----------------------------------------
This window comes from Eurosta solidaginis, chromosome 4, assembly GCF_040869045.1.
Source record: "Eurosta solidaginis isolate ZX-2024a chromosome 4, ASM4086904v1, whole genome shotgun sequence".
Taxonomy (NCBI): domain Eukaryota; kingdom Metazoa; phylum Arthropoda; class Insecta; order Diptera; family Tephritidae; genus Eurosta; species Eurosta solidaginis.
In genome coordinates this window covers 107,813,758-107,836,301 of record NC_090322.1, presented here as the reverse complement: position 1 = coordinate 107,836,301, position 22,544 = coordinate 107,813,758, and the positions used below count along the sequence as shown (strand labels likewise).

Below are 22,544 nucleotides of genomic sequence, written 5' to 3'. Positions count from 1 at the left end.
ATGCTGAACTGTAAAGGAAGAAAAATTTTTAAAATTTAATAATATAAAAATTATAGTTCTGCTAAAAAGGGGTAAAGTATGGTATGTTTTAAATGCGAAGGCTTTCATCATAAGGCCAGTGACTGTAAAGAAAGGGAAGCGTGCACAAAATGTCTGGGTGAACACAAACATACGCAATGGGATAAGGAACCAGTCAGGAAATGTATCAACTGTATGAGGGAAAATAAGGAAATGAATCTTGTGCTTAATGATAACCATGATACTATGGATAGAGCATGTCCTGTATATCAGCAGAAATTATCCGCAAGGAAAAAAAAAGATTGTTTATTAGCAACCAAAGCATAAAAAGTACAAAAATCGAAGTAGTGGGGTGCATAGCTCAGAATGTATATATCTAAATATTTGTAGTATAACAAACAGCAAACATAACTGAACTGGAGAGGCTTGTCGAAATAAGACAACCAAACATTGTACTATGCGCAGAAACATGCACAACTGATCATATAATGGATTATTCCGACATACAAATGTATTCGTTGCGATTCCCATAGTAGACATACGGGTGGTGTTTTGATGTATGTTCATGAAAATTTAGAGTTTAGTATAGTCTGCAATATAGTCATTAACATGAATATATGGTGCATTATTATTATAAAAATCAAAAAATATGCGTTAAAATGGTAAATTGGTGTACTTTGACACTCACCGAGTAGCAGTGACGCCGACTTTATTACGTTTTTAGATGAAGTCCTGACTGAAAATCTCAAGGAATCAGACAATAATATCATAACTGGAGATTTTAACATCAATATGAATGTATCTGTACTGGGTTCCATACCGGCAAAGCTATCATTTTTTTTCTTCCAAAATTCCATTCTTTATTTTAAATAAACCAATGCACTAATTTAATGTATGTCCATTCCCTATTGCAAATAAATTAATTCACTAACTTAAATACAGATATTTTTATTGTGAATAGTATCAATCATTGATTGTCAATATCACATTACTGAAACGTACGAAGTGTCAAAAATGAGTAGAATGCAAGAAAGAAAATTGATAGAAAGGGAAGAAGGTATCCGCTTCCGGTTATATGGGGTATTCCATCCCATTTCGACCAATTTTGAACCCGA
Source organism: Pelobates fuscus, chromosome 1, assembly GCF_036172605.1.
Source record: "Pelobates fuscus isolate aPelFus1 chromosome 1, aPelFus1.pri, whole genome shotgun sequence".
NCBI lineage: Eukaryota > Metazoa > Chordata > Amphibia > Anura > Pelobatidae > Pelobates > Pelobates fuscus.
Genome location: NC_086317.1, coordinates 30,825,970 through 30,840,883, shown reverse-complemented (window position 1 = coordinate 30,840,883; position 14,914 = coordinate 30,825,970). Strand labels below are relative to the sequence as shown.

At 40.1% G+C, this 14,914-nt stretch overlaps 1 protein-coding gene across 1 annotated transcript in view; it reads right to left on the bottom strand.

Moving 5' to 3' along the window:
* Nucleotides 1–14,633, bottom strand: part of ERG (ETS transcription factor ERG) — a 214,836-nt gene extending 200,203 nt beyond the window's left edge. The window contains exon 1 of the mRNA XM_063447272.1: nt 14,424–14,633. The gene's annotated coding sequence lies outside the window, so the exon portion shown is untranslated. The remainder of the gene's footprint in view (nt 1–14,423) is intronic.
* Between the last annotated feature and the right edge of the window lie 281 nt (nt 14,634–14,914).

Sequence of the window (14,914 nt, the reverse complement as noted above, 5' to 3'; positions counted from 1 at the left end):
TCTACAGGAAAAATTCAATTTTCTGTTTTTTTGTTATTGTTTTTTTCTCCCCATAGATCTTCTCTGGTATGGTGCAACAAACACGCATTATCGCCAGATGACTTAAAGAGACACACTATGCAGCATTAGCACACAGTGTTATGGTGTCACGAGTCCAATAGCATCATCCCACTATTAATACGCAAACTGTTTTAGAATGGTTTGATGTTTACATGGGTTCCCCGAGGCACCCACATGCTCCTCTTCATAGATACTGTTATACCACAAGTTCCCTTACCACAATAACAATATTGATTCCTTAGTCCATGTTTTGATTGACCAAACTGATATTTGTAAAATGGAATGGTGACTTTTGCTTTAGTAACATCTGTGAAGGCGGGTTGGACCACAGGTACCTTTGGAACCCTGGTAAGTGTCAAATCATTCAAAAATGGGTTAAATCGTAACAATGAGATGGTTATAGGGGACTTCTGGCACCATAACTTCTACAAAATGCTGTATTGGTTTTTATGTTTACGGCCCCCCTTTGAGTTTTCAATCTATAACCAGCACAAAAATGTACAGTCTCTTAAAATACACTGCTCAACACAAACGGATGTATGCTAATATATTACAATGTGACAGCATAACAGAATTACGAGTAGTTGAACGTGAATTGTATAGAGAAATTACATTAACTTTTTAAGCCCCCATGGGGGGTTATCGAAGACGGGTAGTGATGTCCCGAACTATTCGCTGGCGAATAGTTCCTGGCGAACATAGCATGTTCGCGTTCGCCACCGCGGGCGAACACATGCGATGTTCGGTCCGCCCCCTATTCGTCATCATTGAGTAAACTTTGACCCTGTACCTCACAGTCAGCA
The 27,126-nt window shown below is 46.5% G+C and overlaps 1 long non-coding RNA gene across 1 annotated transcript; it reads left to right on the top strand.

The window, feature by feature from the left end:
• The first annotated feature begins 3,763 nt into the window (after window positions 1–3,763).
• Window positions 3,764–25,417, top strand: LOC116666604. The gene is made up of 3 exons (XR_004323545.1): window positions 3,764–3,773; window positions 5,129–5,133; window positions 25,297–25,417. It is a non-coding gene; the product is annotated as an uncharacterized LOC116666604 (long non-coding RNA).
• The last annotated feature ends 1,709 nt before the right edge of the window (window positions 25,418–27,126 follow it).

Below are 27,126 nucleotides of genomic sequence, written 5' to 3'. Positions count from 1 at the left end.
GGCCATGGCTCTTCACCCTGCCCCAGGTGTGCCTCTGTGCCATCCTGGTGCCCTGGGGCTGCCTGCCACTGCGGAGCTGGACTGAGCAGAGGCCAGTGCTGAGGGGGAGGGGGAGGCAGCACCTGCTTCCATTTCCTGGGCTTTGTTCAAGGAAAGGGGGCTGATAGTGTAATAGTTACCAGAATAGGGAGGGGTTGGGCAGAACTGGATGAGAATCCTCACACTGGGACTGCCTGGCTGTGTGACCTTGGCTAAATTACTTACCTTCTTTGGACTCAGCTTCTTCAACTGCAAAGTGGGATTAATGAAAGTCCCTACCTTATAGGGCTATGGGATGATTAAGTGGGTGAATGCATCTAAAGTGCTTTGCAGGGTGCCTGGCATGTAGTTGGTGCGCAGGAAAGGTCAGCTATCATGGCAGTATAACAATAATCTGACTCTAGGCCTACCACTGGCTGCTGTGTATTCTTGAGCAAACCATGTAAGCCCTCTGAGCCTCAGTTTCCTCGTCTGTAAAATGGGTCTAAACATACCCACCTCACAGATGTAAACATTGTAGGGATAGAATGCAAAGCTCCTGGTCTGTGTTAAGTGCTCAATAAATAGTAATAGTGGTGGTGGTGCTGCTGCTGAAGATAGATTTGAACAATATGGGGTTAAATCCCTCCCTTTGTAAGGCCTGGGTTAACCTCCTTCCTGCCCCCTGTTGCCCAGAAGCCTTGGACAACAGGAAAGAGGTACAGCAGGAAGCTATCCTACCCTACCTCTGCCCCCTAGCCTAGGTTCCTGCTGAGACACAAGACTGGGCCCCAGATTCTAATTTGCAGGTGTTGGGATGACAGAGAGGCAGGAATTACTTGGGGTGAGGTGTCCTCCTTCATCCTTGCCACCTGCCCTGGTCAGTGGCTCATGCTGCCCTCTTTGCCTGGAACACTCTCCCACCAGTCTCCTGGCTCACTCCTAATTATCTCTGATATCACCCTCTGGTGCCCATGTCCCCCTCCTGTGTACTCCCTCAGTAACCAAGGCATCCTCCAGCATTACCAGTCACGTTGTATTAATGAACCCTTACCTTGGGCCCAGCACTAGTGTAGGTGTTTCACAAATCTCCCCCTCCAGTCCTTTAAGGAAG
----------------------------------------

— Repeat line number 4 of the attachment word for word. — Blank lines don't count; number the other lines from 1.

In genome coordinates this window covers 107,813,758-107,836,301 of record NC_090322.1, presented here as the reverse complement: position 1 = coordinate 107,836,301, position 22,544 = coordinate 107,813,758, and the positions used below count along the sequence as shown (strand labels likewise).